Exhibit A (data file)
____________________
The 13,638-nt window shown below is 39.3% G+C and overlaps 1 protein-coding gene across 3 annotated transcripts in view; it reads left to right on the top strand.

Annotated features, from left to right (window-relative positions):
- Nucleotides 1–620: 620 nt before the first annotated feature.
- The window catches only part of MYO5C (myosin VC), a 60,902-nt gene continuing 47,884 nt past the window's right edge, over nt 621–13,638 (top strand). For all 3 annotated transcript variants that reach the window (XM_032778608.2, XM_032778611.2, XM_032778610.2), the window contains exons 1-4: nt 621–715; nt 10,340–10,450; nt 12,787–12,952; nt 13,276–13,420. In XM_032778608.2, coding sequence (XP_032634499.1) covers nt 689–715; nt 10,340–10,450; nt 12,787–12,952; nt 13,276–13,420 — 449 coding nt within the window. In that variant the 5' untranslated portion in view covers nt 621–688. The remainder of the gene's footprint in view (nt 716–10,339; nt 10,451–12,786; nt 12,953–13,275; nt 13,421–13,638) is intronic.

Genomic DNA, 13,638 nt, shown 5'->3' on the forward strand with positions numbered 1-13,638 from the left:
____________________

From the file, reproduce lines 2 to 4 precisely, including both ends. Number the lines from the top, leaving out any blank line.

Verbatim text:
Annotated features, from left to right (window-relative positions):
- Nucleotides 1–620: 620 nt before the first annotated feature.
- The window catches only part of MYO5C (myosin VC), a 60,902-nt gene continuing 47,884 nt past the window's right edge, over nt 621–13,638 (top strand). For all 3 annotated transcript variants that reach the window (XM_032778608.2, XM_032778611.2, XM_032778610.2), the window contains exons 1-4: nt 621–715; nt 10,340–10,450; nt 12,787–12,952; nt 13,276–13,420. In XM_032778608.2, coding sequence (XP_032634499.1) covers nt 689–715; nt 10,340–10,450; nt 12,787–12,952; nt 13,276–13,420 — 449 coding nt within the window. In that variant the 5' untranslated portion in view covers nt 621–688. The remainder of the gene's footprint in view (nt 716–10,339; nt 10,451–12,786; nt 12,953–13,275; nt 13,421–13,638) is intronic.